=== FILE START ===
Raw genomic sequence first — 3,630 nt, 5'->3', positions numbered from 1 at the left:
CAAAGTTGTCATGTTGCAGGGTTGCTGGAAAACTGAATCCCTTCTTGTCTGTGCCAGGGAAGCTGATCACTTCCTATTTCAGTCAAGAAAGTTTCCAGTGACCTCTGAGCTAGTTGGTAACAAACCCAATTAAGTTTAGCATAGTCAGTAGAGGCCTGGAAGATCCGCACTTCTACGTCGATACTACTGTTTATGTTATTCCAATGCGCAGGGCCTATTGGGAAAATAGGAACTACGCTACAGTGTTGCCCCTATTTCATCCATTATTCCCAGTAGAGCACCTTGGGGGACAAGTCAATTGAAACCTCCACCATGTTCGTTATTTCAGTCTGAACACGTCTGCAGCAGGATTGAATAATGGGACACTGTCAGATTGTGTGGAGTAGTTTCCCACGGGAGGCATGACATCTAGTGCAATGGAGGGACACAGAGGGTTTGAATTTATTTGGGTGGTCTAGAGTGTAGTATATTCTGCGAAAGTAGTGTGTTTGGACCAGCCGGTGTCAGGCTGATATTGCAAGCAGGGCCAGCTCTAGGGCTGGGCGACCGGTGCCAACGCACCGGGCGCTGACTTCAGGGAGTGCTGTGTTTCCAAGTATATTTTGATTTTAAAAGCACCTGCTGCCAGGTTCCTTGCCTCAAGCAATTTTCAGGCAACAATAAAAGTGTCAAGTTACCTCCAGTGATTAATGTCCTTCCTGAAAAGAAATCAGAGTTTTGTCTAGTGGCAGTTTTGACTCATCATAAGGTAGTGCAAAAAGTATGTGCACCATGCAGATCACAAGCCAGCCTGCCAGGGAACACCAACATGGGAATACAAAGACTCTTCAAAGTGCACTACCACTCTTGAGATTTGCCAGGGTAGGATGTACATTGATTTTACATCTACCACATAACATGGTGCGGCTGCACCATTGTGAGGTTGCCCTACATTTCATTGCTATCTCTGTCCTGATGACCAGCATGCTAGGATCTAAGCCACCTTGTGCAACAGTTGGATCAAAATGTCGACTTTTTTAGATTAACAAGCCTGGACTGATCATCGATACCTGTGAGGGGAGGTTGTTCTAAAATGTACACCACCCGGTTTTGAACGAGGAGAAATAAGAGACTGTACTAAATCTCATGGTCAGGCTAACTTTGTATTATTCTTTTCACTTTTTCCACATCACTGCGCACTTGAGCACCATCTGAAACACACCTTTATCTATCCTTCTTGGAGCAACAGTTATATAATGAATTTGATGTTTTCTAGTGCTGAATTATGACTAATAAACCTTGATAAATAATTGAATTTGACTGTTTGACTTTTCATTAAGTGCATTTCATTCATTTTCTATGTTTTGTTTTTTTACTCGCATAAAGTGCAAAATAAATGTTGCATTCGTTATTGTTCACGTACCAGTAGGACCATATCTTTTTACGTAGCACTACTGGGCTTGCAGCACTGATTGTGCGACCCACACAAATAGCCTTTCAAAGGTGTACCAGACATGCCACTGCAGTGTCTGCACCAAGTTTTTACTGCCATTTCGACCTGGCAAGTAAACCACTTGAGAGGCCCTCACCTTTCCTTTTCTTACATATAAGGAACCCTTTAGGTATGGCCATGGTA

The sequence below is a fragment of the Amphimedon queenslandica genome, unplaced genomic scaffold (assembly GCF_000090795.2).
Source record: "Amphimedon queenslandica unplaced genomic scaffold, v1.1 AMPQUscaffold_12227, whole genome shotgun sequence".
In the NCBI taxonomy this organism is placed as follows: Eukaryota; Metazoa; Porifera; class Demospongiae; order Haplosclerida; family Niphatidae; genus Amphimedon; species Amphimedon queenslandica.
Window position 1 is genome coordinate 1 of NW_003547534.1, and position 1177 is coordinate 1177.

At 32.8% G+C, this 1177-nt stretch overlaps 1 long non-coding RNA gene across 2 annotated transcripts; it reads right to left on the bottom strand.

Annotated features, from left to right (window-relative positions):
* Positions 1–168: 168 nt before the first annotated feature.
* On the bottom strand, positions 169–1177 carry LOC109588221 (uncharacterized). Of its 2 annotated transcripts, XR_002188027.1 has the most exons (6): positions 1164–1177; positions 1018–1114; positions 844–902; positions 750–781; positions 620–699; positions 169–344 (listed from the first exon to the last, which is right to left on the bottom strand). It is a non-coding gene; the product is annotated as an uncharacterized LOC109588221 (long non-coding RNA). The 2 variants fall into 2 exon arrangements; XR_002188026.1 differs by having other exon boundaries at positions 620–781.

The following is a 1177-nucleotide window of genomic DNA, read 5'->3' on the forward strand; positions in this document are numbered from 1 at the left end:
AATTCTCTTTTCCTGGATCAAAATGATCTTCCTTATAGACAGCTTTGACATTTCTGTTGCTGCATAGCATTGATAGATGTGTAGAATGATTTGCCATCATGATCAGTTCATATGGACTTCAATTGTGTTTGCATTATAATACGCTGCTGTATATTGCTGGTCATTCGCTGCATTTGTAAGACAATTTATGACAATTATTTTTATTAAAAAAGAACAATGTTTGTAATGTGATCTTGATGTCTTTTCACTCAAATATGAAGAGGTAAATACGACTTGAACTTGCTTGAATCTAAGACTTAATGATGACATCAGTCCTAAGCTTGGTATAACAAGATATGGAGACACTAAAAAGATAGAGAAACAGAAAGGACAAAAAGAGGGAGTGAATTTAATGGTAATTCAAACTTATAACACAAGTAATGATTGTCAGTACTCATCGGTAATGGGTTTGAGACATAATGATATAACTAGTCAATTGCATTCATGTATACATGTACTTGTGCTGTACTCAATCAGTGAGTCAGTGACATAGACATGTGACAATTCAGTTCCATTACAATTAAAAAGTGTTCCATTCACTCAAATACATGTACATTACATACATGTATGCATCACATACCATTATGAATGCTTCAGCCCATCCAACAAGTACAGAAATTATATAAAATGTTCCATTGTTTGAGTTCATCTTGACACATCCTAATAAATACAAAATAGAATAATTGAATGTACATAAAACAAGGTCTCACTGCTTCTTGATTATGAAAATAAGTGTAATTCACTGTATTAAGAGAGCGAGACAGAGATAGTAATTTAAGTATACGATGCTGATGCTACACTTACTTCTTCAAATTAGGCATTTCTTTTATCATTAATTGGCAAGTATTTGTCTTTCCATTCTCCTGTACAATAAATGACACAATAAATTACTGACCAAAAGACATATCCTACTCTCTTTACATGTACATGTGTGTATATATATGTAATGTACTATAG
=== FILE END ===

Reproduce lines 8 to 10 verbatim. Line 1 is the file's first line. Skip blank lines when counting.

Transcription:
Annotated features, from left to right (window-relative positions):
* Positions 1–168: 168 nt before the first annotated feature.
* On the bottom strand, positions 169–1177 carry LOC109588221 (uncharacterized). Of its 2 annotated transcripts, XR_002188027.1 has the most exons (6): positions 1164–1177; positions 1018–1114; positions 844–902; positions 750–781; positions 620–699; positions 169–344 (listed from the first exon to the last, which is right to left on the bottom strand). It is a non-coding gene; the product is annotated as an uncharacterized LOC109588221 (long non-coding RNA). The 2 variants fall into 2 exon arrangements; XR_002188026.1 differs by having other exon boundaries at positions 620–781.